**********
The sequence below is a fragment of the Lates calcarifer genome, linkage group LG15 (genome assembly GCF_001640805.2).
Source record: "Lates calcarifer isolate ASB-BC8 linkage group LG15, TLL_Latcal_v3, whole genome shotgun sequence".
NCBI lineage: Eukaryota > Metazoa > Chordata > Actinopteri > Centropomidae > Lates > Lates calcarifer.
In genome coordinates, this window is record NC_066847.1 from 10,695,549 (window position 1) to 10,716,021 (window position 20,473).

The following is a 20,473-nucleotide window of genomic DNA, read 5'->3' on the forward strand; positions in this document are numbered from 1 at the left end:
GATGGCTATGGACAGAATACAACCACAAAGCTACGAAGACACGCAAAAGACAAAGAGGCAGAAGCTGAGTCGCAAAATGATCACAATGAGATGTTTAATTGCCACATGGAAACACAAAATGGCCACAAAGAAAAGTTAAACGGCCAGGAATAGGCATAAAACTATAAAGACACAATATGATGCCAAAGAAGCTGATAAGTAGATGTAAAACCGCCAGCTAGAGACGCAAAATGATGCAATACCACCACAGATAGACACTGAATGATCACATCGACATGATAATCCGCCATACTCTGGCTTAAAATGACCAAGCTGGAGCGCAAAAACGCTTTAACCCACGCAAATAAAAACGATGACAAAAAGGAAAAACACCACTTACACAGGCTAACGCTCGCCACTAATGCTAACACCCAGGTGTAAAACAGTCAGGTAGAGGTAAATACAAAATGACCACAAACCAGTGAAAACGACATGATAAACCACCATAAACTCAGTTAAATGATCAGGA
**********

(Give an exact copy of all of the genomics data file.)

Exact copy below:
The sequence below is a fragment of the Lates calcarifer genome, linkage group LG15 (genome assembly GCF_001640805.2).
Source record: "Lates calcarifer isolate ASB-BC8 linkage group LG15, TLL_Latcal_v3, whole genome shotgun sequence".
NCBI lineage: Eukaryota > Metazoa > Chordata > Actinopteri > Centropomidae > Lates > Lates calcarifer.
In genome coordinates, this window is record NC_066847.1 from 10,695,549 (window position 1) to 10,716,021 (window position 20,473).

The following is a 20,473-nucleotide window of genomic DNA, read 5'->3' on the forward strand; positions in this document are numbered from 1 at the left end:
GATGGCTATGGACAGAATACAACCACAAAGCTACGAAGACACGCAAAAGACAAAGAGGCAGAAGCTGAGTCGCAAAATGATCACAATGAGATGTTTAATTGCCACATGGAAACACAAAATGGCCACAAAGAAAAGTTAAACGGCCAGGAATAGGCATAAAACTATAAAGACACAATATGATGCCAAAGAAGCTGATAAGTAGATGTAAAACCGCCAGCTAGAGACGCAAAATGATGCAATACCACCACAGATAGACACTGAATGATCACATCGACATGATAATCCGCCATACTCTGGCTTAAAATGACCAAGCTGGAGCGCAAAAACGCTTTAACCCACGCAAATAAAAACGATGACAAAAAGGAAAAACACCACTTACACAGGCTAACGCTCGCCACTAATGCTAACACCCAGGTGTAAAACAGTCAGGTAGAGGTAAATACAAAATGACCACAAACCAGTGAAAACGACATGATAAACCACCATAAACTCAGTTAAATGATCAGGA